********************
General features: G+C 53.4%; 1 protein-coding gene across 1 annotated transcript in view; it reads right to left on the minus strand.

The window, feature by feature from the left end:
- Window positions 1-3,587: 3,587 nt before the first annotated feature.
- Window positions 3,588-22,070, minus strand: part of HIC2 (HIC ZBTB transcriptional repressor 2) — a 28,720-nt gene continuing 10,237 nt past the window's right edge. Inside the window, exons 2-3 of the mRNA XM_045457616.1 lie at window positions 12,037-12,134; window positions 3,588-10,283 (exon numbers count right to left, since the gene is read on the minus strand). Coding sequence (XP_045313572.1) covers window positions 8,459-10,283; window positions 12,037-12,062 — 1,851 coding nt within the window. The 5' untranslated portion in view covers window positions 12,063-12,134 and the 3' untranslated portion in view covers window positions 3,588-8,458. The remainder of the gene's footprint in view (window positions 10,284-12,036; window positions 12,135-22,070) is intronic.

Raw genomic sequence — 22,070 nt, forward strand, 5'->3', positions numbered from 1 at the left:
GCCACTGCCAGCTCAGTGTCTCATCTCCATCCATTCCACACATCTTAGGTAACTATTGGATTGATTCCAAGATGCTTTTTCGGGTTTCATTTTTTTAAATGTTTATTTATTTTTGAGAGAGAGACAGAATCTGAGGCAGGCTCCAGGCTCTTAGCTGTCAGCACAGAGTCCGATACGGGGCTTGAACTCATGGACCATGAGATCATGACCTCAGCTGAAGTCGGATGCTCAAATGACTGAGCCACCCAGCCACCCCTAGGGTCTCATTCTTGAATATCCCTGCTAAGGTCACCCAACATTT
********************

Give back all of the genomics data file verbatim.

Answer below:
General features: G+C 53.4%; 1 protein-coding gene across 1 annotated transcript in view; it reads right to left on the minus strand.

The window, feature by feature from the left end:
- Window positions 1-3,587: 3,587 nt before the first annotated feature.
- Window positions 3,588-22,070, minus strand: part of HIC2 (HIC ZBTB transcriptional repressor 2) — a 28,720-nt gene continuing 10,237 nt past the window's right edge. Inside the window, exons 2-3 of the mRNA XM_045457616.1 lie at window positions 12,037-12,134; window positions 3,588-10,283 (exon numbers count right to left, since the gene is read on the minus strand). Coding sequence (XP_045313572.1) covers window positions 8,459-10,283; window positions 12,037-12,062 — 1,851 coding nt within the window. The 5' untranslated portion in view covers window positions 12,063-12,134 and the 3' untranslated portion in view covers window positions 3,588-8,458. The remainder of the gene's footprint in view (window positions 10,284-12,036; window positions 12,135-22,070) is intronic.

Raw genomic sequence — 22,070 nt, forward strand, 5'->3', positions numbered from 1 at the left:
GCCACTGCCAGCTCAGTGTCTCATCTCCATCCATTCCACACATCTTAGGTAACTATTGGATTGATTCCAAGATGCTTTTTCGGGTTTCATTTTTTTAAATGTTTATTTATTTTTGAGAGAGAGACAGAATCTGAGGCAGGCTCCAGGCTCTTAGCTGTCAGCACAGAGTCCGATACGGGGCTTGAACTCATGGACCATGAGATCATGACCTCAGCTGAAGTCGGATGCTCAAATGACTGAGCCACCCAGCCACCCCTAGGGTCTCATTCTTGAATATCCCTGCTAAGGTCACCCAACATTT